Set Equivalence behaves like Equivalence Relation

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Theorem

Set equivalence behaves like an equivalence relation.


That is:

  \(\ds \forall S:\) \(\ds S \sim S \)    Reflexivity             
  \(\ds \forall S, T:\) \(\ds S \sim T \implies T \sim S \)    Symmetry             
  \(\ds \forall S_1, S_2, S_3:\) \(\ds S_1 \sim S_2 \land S_2 \sim S_3 \implies S_1 \sim S_3 \)    Transitivity             

where $S, T, S_1, S_2, S_3$ are sets.


Proof

For two sets to be equivalent, there needs to exist a bijection between them.


In the following, let $\phi$, $\phi_1$ and $\phi_2$ be understood to be bijections.


Reflexive

From Identity Mapping is Bijection, the identity mapping $I_S: S \to S$ is a bijection from $S$ to $S$.

Thus there exists a bijection from $S$ to itself

Hence by definition $S$ is therefore equivalent to itself.


Thus $\sim$ is seen to behave like a reflexive relation.

$\Box$


Symmetric

\(\ds \) \(\) \(\ds S \sim T\)
\(\ds \) \(\leadsto\) \(\ds \exists \phi: S \to T\) Definition of Set Equivalence, where $\phi$ is a bijection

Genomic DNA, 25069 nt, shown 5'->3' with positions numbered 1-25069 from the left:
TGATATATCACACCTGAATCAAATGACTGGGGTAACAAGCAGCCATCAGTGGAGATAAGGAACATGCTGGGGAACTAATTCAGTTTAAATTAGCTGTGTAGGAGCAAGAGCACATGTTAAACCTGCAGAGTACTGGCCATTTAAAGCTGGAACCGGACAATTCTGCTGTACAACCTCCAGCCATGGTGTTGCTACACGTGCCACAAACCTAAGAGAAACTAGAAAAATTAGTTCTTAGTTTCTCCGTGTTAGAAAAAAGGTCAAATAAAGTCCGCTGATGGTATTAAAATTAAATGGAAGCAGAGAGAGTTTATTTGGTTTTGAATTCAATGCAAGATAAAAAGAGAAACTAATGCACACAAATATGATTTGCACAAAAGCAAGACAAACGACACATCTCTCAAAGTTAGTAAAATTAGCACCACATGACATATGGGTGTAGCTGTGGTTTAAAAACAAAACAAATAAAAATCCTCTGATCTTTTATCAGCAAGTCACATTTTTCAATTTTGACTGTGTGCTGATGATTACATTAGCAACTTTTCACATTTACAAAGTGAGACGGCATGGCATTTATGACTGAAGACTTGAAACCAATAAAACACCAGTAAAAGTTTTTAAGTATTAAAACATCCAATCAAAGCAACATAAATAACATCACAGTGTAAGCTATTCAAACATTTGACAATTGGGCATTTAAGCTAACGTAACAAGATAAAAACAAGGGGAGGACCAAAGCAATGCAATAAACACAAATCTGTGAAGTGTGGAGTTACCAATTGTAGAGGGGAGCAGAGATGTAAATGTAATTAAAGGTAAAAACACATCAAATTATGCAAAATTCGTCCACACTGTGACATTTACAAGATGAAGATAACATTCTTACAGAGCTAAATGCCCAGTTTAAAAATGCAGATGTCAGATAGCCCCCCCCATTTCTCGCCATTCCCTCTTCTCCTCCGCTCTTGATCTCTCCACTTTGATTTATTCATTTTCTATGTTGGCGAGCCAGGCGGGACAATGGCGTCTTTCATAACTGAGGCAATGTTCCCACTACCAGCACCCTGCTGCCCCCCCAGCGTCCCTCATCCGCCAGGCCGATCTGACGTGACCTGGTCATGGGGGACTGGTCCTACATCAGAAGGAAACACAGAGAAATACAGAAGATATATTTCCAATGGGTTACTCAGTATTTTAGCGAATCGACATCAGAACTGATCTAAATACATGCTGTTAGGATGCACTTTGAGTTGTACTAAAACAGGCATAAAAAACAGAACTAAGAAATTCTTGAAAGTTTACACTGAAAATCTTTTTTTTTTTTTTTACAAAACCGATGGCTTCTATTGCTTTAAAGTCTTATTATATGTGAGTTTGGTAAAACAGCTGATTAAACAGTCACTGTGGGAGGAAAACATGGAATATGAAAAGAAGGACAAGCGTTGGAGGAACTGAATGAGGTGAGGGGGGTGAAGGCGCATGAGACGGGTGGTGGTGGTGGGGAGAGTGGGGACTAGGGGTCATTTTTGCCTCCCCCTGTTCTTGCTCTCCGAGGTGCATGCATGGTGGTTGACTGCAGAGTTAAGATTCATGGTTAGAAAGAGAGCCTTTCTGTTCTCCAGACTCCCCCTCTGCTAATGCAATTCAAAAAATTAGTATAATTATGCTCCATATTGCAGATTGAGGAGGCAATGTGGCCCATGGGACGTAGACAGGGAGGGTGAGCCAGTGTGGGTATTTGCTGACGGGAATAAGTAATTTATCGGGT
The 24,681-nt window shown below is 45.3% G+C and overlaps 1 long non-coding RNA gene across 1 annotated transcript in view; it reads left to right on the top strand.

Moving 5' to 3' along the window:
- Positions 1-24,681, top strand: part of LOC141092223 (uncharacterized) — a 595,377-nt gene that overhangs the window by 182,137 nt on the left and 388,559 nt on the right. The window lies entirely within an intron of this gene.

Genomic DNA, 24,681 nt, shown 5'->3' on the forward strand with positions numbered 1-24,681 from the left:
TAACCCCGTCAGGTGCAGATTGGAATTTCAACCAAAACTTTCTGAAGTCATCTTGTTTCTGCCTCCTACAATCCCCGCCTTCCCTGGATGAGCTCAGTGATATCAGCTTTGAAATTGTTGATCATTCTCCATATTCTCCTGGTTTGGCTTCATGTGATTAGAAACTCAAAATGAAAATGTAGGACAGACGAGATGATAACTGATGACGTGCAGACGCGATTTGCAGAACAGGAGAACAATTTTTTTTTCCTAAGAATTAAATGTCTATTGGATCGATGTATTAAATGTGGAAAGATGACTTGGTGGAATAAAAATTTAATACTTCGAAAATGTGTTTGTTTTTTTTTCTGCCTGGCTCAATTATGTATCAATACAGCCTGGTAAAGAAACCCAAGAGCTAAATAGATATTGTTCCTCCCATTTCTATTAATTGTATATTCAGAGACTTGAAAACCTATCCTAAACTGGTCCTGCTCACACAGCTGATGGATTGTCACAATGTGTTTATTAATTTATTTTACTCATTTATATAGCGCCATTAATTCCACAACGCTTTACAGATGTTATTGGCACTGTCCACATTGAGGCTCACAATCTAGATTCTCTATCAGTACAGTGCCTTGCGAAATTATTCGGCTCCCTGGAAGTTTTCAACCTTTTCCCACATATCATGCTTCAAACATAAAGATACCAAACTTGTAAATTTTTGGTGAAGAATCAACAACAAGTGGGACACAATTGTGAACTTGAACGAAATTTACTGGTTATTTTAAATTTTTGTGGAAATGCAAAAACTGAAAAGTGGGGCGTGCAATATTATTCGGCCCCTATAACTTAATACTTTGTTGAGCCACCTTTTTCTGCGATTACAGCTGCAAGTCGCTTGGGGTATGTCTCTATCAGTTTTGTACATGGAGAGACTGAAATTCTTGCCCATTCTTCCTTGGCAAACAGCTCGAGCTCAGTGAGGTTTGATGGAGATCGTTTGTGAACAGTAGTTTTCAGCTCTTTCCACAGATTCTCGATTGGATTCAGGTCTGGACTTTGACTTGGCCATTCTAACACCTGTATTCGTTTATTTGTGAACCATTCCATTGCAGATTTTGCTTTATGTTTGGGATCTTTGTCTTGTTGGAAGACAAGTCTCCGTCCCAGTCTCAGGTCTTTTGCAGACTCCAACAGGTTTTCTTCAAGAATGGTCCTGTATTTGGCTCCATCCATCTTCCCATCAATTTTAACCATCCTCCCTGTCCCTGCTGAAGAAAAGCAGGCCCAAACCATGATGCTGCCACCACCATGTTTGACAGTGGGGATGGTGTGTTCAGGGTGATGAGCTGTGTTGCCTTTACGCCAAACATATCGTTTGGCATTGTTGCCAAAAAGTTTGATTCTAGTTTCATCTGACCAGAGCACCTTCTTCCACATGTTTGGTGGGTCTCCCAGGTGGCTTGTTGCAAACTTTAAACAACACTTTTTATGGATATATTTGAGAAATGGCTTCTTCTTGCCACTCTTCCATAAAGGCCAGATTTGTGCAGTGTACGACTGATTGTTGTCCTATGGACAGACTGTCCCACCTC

\(\ds \) \(\leadsto\) \(\ds \exists \phi^{-1}: T \to S\) Bijection iff Inverse is Bijection
\(\ds \) \(\leadsto\) \(\ds T \sim S\) Definition of Set Equivalence: $\phi^{-1}$ is also a bijection


Thus $\sim$ is seen to behave like a symmetric relation.

$\Box$


Transitive

\(\ds \) \(\) \(\ds S_1 \sim S_2 \land S_2 \sim S_3\)
\(\ds \) \(\leadsto\) \(\ds \exists \phi_1: S_1 \to S_2 \land \exists \phi_2: S_2 \to S_3\) Definition of Set Equivalence: $\phi_1$ and $\phi_2$ are bijections
\(\ds \) \(\leadsto\) \(\ds \exists \phi_2 \circ \phi_1: S_1 \to S_3\) Composite of Bijections is Bijection: $\phi_2 \circ \phi_1$ is a bijection
\(\ds \) \(\leadsto\) \(\ds S_1 \sim S_3\) Definition of Set Equivalence


Thus $\sim$ is seen to behave like a transitive relation.

$\blacksquare$


Warning

It has been shown that set equivalence exhibits the same properties as an equivalence relation.

However, it is important to note that set equivalence is not strictly speaking a relation.

This is because the collection of all sets is itself specifically not a set, but a class.

Hence it is incorrect to refer to $\sim$ as an equivalence relation, although it is useful to be able to consider it as behaving like an equivalence relation.


Also see

The definition of a cardinal of a set as the equivalence class of that set under set equivalence.


Sources